By Lauren Rearick
Andrew Yang apparently has $120,000 to giveaway, and he wants you to be one of ten people to win it.
In his quest to secure the nomination as the 2020 Democratic presidential candidate, Yang used his opening statements at Thursday evening’s Democratic Primary debate to announce a contest. As explained on his website, he wants to select 10 random families to receive $1,000 a month for a year.
"It's original, I'll give you that," Pete Buttigieg said in response.
All that’s ostensibly required to enter the contest is your first and last name, along with an email and zip code — an admittedly clever way to add people to your email list. Immediately after users input their information, the site takes you to a form asking you to donate to the Yang 2020 campaign. MTV News did not go beyond this step in the fact-checking process. It’s not clear where users would “give us your story,” as the candidate said on the debate stage in Houston.
The contest is intended to help promote his presidential plan for a Universal Basic Income, Politico explained. Under Yang’s proposed “Freedom Dividend” plan, every person in America over the age of 18 would receive a $1,000 monthly stipend. The money would be provided to a person regardless of their income, and Yang explained that he intends to fund the dividend through consolidation of welfare programs and an increased Value Added Tax, which is a tax placed on goods produced by a business.
Complete contest rules weren’t revealed during the debate, but TIME pointed out a potential legal problem with the proposed giveaway. “Handing out money to individuals for their own personal use would seem to be a violation of campaign-finance law,” Erin Chlopak, director of campaign finance strategy at the Campaign Legal Center and a former FEC attorney, told TIME. “It’s hard for me to envision how taking campaign funds and just handing it out to individuals would not violate the personal use prohibition.”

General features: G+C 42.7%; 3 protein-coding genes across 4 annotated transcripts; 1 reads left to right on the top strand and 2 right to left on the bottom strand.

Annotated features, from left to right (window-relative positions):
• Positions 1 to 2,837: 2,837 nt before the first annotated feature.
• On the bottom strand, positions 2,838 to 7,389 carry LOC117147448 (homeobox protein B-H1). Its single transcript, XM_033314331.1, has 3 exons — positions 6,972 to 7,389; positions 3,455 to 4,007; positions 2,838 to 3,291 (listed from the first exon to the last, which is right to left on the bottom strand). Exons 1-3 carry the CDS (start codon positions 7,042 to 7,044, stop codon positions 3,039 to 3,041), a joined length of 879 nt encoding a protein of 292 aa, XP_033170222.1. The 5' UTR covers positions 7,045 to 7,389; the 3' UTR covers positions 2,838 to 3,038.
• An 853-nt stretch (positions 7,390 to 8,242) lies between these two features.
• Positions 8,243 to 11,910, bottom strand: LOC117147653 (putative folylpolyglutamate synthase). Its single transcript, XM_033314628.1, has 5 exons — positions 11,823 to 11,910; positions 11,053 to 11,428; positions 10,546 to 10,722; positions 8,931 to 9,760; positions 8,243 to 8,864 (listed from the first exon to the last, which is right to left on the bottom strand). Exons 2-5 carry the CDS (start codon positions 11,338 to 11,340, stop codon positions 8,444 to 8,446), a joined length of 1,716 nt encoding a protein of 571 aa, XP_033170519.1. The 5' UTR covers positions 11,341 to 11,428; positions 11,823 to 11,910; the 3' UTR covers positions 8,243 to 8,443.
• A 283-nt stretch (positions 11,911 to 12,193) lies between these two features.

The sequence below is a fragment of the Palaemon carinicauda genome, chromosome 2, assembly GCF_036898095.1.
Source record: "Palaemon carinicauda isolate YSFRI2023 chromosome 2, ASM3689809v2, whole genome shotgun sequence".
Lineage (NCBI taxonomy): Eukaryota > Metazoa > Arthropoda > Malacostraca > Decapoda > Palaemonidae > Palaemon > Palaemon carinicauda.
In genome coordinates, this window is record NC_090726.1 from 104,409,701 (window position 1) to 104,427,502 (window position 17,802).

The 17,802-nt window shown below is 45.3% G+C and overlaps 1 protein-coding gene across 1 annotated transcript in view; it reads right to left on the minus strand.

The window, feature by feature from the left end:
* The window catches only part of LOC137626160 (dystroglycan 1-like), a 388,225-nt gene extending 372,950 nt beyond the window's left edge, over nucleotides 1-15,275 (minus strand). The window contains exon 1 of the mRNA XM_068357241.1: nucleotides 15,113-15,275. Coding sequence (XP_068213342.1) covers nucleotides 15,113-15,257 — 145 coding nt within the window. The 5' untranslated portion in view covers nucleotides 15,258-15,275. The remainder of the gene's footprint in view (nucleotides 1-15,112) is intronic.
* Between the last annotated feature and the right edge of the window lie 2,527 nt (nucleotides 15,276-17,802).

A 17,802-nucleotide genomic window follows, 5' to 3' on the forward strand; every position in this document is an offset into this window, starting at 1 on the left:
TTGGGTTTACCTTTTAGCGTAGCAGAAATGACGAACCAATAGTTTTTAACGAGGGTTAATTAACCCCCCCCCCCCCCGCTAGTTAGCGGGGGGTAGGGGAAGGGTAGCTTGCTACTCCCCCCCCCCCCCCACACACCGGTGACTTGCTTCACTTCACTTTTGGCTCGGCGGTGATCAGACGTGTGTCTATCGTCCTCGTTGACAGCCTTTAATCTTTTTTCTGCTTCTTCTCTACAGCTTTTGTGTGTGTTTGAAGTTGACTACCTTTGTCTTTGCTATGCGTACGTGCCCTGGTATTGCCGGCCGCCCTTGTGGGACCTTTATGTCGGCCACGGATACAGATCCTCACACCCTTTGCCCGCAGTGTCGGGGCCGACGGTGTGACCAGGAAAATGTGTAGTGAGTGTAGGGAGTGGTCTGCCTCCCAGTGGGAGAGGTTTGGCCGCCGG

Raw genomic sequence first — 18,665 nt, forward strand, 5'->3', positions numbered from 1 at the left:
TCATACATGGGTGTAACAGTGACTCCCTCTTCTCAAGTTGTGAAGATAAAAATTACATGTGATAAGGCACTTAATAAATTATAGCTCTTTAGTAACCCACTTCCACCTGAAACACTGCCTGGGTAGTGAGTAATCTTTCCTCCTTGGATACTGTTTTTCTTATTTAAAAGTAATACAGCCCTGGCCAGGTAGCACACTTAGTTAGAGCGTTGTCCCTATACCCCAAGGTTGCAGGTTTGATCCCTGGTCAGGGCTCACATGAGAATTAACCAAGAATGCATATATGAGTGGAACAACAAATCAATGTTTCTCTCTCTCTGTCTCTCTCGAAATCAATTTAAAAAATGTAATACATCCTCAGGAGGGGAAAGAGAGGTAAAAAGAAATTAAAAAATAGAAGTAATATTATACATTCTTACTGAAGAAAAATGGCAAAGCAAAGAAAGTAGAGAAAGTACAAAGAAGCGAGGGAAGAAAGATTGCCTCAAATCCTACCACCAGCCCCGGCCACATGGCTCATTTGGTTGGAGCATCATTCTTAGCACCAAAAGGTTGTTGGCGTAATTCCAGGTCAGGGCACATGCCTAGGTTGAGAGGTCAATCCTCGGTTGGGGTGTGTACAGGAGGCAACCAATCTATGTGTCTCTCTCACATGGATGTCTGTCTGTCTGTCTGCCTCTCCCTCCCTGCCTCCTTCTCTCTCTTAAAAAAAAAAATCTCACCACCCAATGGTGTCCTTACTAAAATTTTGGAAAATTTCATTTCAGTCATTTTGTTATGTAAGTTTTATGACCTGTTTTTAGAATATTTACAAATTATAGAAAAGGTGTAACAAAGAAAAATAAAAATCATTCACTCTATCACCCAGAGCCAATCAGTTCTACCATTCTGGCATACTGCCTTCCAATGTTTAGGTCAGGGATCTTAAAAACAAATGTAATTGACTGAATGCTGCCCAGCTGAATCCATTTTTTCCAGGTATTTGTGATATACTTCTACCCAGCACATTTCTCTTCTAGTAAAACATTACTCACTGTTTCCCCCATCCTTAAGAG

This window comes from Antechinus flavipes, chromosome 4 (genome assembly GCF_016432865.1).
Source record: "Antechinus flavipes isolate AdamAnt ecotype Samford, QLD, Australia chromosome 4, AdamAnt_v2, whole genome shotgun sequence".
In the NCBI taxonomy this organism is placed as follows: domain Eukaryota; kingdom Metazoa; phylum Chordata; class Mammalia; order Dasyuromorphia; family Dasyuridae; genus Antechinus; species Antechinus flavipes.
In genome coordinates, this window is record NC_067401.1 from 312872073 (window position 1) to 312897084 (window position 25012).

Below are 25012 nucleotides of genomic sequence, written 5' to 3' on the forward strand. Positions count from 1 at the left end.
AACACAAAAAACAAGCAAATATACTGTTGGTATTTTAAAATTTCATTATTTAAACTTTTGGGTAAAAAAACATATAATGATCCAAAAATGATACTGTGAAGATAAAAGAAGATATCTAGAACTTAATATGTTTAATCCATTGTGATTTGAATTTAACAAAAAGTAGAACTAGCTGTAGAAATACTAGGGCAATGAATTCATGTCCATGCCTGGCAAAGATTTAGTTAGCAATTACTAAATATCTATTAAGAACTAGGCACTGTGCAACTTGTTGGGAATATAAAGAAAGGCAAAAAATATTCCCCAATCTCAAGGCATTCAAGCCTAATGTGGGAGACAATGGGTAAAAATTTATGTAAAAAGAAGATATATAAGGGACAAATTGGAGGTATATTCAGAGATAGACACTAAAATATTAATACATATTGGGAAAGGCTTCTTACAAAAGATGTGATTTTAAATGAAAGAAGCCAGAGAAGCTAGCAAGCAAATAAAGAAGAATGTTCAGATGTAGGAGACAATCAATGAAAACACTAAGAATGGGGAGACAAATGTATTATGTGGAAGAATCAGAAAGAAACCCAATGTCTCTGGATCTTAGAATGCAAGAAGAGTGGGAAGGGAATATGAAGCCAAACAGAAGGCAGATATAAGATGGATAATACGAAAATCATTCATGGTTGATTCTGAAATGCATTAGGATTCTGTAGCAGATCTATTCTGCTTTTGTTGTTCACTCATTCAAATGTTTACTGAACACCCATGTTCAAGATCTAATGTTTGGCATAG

Madalin Sammons, Yang’s press secretary, disputed the potential legal ramifications. “The campaign would not be making [Universal Basic Income] payments irrespective of Andrew’s candidacy, and therefore it is a legitimate campaign expenditure,” she told TIME. “No one that we plan on giving this Freedom Dividend [to] will be asked to vote in any particular way. At the end of the day, people have their own free will.”
Based on a CNN poll conducted the week of September 5, Yang is polling at a two percent approval rating among potential voters. Almost all of his many plans on his website cite his Freedom Dividend plan as a solve for issues as far-ranging as student loan debt and standardizing the health insurance industry. But people are starkly divided on whether or not a UBI would have a net positive effect on the American economy, in part because there is little proof it has worked in the past.